Hallo SpaceClown.

The other evening, I was sitting outside of Lucy’s Laundromat in the pouring rain, waiting for my ride. It was freezing cold and I was soaking wet, but waiting inside wasn’t an option. It was packed in there and the machines were all roaring full bore. Plus, there were probably a half-dozen very small, very sticky children running around all sugared-up and squealy. The television inside was blaring forth with all its might, too, presumably to compensate for all of the other noise. The guy behind the counter was arguing with a woman about dryer sheets, and one of the young men folding clothes was singing at the top of his lungs along with his ipod.

So I thought it would be best if I sat outside in the rain. You know, before someone got hurt. Probably the ipod kid. Strangled with the cord from his own earbuds, I’m thinking.

And the coming wind did roar more loud,
And the sails did sigh like sedge,
And the rain poured down from one black cloud;
The Moon was at its edge.

So I was sitting there in the dark - wet to the bone and shivering my tail off - when this homeless veteran came stumbling out of Down Home Foods next door. I assumed he was homeless because he was carrying dirty, wet grocery bags filled with his belongings. I assumed he was a veteran because he was dressed in worn-out camo fatigues and a boonie hat with an American flag patch sewn on it.

Within minutes it became perfectly clear that this guy was not just a little inebriated, but was staggeringly, belligerently, wasted. He was drunk, high, tripping, and probably lots of other things, too. As he lurched across the rain-soaked parking lot, he screamed curses at people at the top of his lungs. Not creative ones. Just your typical, disturbing, nasty curses.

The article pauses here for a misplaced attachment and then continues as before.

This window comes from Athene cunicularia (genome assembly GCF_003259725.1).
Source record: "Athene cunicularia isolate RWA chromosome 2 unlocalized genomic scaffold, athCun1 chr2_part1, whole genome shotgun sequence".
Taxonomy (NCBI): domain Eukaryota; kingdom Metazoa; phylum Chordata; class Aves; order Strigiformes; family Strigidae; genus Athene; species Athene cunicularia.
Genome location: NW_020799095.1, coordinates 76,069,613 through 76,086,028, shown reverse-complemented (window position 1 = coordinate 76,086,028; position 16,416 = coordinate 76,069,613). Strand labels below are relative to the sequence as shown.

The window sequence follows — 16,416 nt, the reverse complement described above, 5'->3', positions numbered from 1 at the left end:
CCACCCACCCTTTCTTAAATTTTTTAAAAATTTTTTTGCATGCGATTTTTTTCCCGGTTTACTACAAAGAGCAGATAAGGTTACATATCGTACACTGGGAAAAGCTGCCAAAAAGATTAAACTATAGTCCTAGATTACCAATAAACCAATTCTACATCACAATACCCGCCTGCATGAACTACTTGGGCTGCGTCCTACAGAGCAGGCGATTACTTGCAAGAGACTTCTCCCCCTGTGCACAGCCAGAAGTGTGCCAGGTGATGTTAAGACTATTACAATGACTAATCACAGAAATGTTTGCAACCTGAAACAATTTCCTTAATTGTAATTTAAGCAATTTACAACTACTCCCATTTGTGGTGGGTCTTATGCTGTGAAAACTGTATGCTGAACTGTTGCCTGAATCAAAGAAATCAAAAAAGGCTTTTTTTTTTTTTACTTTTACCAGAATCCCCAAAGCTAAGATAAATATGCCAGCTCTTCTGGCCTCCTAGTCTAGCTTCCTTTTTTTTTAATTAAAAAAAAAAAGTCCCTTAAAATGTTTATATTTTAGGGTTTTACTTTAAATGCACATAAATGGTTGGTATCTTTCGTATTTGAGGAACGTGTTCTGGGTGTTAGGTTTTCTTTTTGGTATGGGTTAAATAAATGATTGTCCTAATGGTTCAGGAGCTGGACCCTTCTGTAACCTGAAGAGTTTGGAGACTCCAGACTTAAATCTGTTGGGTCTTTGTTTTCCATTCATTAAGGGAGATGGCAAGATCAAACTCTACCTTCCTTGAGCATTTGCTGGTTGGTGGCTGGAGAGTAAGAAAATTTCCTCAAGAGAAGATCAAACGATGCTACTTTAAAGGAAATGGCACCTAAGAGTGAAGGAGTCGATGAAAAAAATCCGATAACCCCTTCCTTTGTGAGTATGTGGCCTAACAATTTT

For a second, I thought he might not have noticed me huddled there on the walk, but no such luck.

It is an ancient Mariner,
And he stoppeth one of three.
"By thy long grey beard and glittering eye,
Now wherefore stopp'st thou me?”

I’m not very good at avoiding encounters with people. In fact, I’m pretty bad at it. I say hello to people almost on impulse. All people. Shop girls and the old couple sitting on the park bench and trees and dogs and the kid who busses my table at Headlands and children and cops and crazy people. Maybe especially crazy people. I guess I think they need it more.

So when his eyes locked with mine, instead of looking away or going back inside, I smiled and said hello.

Then he asked me if I’d ever been shot.

Which is when I began to draw up a mental plan to better-control my impulse to always say hello to people.

I pass, like night, from land to land;
I have strange power of speech;
That moment that his face I see,
I know the man that must hear me:
To him my tale I teach.

So I was in it. And if I’m in it, then I’m in it.

Here’s how the rest of the conversation went:

Jendocino: I’ve never been shot. I have recurring nightmares about being shot, but I’ve never actually been shot.

Disturbed Homeless Veteran: Well, I’ve actually been shot. And if I’ve actually been shot, then I can curse at whichever of you fuckers I want.

One after one, by the star-dogged Moon,
Too quick for groan or sigh,
Each turned his face with a ghastly pang,